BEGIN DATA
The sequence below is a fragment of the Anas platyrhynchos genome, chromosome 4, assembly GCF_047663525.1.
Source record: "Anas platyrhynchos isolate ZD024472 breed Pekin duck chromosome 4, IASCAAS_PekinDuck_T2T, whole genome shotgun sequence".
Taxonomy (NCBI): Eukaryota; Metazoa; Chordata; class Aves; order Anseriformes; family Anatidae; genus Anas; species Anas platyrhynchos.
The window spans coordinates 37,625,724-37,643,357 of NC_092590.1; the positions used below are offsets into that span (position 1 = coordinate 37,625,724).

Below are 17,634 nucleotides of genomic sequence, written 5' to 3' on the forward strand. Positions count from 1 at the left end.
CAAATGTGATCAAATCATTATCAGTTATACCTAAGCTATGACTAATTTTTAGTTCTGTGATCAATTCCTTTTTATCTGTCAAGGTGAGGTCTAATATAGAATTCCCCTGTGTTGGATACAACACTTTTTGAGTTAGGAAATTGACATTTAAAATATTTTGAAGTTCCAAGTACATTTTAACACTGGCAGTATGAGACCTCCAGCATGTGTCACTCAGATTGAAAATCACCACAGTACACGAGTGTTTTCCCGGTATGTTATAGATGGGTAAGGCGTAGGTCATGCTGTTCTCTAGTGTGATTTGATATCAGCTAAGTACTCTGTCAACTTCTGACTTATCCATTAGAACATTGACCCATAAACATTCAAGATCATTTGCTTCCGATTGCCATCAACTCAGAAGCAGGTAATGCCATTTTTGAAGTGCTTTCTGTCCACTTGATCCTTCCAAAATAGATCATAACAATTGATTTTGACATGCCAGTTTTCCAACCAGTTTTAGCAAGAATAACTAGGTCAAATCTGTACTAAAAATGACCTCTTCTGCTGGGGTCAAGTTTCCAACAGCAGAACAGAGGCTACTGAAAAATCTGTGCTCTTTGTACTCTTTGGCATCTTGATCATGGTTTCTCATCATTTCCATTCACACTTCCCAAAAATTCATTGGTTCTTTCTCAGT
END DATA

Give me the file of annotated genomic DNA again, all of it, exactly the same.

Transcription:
The sequence below is a fragment of the Anas platyrhynchos genome, chromosome 4, assembly GCF_047663525.1.
Source record: "Anas platyrhynchos isolate ZD024472 breed Pekin duck chromosome 4, IASCAAS_PekinDuck_T2T, whole genome shotgun sequence".
Taxonomy (NCBI): Eukaryota; Metazoa; Chordata; class Aves; order Anseriformes; family Anatidae; genus Anas; species Anas platyrhynchos.
The window spans coordinates 37,625,724-37,643,357 of NC_092590.1; the positions used below are offsets into that span (position 1 = coordinate 37,625,724).

Below are 17,634 nucleotides of genomic sequence, written 5' to 3' on the forward strand. Positions count from 1 at the left end.
CAAATGTGATCAAATCATTATCAGTTATACCTAAGCTATGACTAATTTTTAGTTCTGTGATCAATTCCTTTTTATCTGTCAAGGTGAGGTCTAATATAGAATTCCCCTGTGTTGGATACAACACTTTTTGAGTTAGGAAATTGACATTTAAAATATTTTGAAGTTCCAAGTACATTTTAACACTGGCAGTATGAGACCTCCAGCATGTGTCACTCAGATTGAAAATCACCACAGTACACGAGTGTTTTCCCGGTATGTTATAGATGGGTAAGGCGTAGGTCATGCTGTTCTCTAGTGTGATTTGATATCAGCTAAGTACTCTGTCAACTTCTGACTTATCCATTAGAACATTGACCCATAAACATTCAAGATCATTTGCTTCCGATTGCCATCAACTCAGAAGCAGGTAATGCCATTTTTGAAGTGCTTTCTGTCCACTTGATCCTTCCAAAATAGATCATAACAATTGATTTTGACATGCCAGTTTTCCAACCAGTTTTAGCAAGAATAACTAGGTCAAATCTGTACTAAAAATGACCTCTTCTGCTGGGGTCAAGTTTCCAACAGCAGAACAGAGGCTACTGAAAAATCTGTGCTCTTTGTACTCTTTGGCATCTTGATCATGGTTTCTCATCATTTCCATTCACACTTCCCAAAAATTCATTGGTTCTTTCTCAGT